Keeping The Kids On Track For School

Parents around the country feel pressure to home-school their kids

With students around the country now on holidays and unsure of when they’ll be retuning to school, parents have been taking it upon themselves to educate their kids.

It’s not an easy job. Just ask Sue Radford, the mother of Britain’s largest family with 21 children (and another on the way), who is currently homeschooling nine of her children. She posted a photo last week of her mini-classroom crowded around the kitchen table.

Parent-teacher night must take ages.

If you’re a parent feeling stressed about making sure your kids don’t miss out on their education, primary school teacher Bryony Horricks reckons it might be good for parents just to relax a bit first. “Just give your kids some time to relax, no one can learn anyway when they’re stressed.”

No doubt it’s an anxious time for parents. Not only do they have to make sure they’ve got enough toilet paper in the house, they’ve got to brush up on their geography, algebra and Shakespeare. Now is the winter of their discontent. To be or not to be a teacher, that is the question. My kingdom for a role of toilet paper. And so on.

The point is, if you can’t remember the capital of Namibia, how to solve for X or how Richard III’s prose presents the protagonist as an anti-hero, don’t forget that learning can be done in more ways than one.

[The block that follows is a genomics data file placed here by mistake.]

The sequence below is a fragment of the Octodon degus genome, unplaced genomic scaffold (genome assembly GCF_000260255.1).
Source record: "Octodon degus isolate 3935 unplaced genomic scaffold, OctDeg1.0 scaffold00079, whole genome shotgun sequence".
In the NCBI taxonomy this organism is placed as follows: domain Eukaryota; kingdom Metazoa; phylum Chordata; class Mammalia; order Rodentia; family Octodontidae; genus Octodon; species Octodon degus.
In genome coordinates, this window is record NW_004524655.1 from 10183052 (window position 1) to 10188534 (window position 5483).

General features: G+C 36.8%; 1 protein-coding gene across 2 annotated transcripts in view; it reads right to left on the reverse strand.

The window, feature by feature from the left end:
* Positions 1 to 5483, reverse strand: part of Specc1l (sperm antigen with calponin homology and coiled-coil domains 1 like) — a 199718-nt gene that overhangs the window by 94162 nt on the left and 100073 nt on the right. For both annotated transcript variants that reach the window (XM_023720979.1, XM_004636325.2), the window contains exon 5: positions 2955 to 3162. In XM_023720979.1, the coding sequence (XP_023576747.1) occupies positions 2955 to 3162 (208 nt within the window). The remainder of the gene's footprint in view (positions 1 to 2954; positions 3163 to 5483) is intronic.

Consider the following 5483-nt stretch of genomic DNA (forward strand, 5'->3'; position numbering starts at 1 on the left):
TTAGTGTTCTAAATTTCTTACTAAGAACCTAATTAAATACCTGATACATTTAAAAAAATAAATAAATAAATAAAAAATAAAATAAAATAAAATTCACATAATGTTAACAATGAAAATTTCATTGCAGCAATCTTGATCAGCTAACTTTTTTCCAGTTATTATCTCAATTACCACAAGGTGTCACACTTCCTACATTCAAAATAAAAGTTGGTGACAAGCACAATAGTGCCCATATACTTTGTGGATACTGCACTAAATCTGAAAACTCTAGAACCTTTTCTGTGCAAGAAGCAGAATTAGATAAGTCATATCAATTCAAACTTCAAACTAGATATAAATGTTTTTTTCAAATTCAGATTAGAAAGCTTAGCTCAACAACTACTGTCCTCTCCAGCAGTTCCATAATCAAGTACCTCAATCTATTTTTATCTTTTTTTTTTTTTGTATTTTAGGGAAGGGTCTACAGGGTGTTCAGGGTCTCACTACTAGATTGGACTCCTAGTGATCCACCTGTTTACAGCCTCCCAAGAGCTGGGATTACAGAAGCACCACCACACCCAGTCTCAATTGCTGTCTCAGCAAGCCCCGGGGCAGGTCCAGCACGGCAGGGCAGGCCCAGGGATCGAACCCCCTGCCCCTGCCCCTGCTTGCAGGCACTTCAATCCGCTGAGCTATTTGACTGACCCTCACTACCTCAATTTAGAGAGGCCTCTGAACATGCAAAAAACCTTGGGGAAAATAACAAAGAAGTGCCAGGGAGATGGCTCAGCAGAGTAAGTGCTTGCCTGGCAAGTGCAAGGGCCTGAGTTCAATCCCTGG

Every day activities like cooking and writing emails are part of a child’s education too. “Don’t think it needs to look how it looks at school,” Ms Horricks told The Project.

The real trick is to disguise household chores as ‘learning.’ For example, convince kids that unstacking the dishwasher is a way for them to learn geometry. Doing the weeding can teach children botany. Washing the car can reveal the chemistry of soap and hot water. The options are endless.

Of course, one thing that kids do miss when they’re not attending school is socialising. “It’s really important for us as parents to think how can I boost a sense of positive emotion into my kid’s life and make sure our kids are getting their social needs met,” psychologist Lea Waters says.

But, the overarching message from education experts for parents is simple: lower your expectations. Remember, a seven-hour day at school doesn’t mean the kids are learning for seven hours. There’s recess, lunchtime and (based on this writer’s own personal experience) a lot of time spent sneaking out of school to buy chips from the fish n’ chip shop across the road (which happened so much the school had to get a teacher to stand at the entrance of the shop to catch the kids).

“Some days will be better than others,” Ms Horricks says. “If you manage to read some books together and get some of your own work done, that’s a win.”

The Project will be discussing this further on the show at 6:30pm tonight.